Date

William Webber, Alistair Moffat, and Justin Zobel. 2010. A similarity measure for indefinite rankings.
ACM Transactions on Information Systems (TOIS) 28, 4. 1-34.

How to set the p parameter: Equation 21

$$W_{rbo}(1:d) = 1 - p^{d-1} + \frac{1-p}{p} \cdot d \cdot \left(ln\frac{1}{1-p} - \sum^{d-1}_{i=1}\frac{p^i}{i}\right)$$

from __future__ import division
import numpy as np
def w_rbo(p=0.9, d=10):
    """Calculate weight of first d rankings with parameter p"""
    w = 1 - p**(d - 1) + ((1 - p) / p) * d * (np.log(1 / (1 - p)) - sum(p**i / i for i in range(1, d)))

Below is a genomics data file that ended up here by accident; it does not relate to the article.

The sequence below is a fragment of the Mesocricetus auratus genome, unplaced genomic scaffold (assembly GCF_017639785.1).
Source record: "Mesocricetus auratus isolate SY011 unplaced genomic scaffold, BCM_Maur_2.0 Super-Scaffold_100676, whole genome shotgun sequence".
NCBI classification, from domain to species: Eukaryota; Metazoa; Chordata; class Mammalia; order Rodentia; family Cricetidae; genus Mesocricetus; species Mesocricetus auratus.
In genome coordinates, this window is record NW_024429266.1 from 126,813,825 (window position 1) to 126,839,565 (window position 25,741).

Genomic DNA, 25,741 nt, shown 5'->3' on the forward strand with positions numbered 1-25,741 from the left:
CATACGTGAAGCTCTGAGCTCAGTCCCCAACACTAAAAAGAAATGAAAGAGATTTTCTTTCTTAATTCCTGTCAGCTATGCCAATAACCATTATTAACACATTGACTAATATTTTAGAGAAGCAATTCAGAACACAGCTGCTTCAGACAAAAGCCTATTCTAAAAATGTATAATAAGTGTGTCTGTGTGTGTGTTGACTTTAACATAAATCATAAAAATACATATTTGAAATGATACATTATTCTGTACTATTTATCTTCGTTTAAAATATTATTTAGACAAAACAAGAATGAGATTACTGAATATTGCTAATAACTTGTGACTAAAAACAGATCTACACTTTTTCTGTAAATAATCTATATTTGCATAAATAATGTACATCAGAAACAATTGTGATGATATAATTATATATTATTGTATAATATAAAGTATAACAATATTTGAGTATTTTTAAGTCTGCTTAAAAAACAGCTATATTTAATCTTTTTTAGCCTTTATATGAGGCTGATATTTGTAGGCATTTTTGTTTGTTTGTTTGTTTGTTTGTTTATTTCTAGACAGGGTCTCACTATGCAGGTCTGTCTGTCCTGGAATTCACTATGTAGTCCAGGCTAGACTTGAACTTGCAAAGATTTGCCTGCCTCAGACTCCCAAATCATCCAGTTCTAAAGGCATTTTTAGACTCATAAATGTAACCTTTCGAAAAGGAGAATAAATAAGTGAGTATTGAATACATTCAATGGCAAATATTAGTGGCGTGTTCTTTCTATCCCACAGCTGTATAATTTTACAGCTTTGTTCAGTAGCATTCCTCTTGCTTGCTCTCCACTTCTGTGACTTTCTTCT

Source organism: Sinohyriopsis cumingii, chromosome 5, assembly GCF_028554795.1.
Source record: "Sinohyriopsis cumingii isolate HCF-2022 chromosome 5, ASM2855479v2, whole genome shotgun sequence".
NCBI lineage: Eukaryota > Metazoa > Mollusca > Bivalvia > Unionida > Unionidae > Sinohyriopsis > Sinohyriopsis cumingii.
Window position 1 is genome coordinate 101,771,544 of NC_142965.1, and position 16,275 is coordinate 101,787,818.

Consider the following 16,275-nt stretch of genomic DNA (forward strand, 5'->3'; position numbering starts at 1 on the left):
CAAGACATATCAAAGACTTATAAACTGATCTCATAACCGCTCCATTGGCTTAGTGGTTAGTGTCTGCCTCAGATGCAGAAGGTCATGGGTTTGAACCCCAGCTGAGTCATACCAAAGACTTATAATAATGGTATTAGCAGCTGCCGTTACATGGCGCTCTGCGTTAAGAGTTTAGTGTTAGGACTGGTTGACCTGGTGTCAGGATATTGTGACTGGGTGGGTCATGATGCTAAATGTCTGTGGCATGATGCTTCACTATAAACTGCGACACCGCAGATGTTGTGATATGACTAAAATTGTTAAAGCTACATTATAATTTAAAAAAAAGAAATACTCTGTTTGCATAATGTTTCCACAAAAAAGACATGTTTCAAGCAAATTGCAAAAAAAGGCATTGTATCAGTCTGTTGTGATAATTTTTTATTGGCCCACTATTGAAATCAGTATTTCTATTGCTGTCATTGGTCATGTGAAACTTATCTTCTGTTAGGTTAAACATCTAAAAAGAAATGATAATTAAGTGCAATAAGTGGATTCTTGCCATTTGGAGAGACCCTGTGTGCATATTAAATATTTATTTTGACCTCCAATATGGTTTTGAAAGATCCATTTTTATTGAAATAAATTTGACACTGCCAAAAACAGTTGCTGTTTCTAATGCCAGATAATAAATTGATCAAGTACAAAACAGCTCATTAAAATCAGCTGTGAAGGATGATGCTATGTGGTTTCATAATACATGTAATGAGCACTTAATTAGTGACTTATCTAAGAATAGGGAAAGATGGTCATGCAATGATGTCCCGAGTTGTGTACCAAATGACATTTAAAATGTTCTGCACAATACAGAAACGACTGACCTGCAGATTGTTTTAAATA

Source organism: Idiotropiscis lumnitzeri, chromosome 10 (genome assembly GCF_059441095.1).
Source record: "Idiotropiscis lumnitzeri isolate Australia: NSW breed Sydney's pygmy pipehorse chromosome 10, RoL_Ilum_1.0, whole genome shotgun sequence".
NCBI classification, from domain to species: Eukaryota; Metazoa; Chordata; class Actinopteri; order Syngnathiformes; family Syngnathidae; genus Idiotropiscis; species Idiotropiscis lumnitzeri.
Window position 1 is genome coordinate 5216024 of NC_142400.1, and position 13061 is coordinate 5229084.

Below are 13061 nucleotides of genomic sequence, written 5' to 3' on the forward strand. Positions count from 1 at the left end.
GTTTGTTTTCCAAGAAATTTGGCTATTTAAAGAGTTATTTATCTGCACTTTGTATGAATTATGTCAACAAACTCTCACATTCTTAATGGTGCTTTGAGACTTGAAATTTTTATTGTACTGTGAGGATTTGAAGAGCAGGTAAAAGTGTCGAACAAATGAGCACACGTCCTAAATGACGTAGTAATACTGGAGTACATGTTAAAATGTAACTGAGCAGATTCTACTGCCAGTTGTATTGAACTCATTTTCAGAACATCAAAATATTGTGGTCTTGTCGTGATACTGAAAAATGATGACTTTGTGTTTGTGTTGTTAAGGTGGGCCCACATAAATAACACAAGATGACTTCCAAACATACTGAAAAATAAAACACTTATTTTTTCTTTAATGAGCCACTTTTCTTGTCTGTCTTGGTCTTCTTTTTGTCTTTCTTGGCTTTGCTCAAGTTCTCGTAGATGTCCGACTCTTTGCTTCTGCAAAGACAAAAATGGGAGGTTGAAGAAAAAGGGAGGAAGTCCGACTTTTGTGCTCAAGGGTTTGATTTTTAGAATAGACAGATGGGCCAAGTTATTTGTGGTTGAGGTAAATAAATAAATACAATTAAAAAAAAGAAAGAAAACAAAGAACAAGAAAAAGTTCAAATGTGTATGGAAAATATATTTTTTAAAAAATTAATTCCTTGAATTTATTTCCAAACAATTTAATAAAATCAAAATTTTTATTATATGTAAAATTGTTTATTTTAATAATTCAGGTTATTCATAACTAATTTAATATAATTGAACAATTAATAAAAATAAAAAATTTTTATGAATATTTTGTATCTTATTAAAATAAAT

return w
w_rbo(p=0.9, d=10)
0.85558544674735182

pg. 19:

Equation 21 helps inform the choice of the parameter $p$, which determines the degree of top-weightedness of the RBO metric. For instance, $p = 0.9$ means that the first $10$ ranks have $86\%$ of the weight of the evaluation;

$$ 86\% $$

$$ 0.85558544674735182 $$

$$Nice$$

to give the top $50$ ranks the same weight involves taking $p = 0.98$ as the setting.

w_rbo(p=0.98, d=50)
0.85223391031940043

$$ 86\% $$

$$ 0.85223391031940043 $$

$$Sick~almost,~but~whatever$$

Thus, the experimenter can tune the metric to achieve a given weight for a certain length of prefix.

$$Dope$$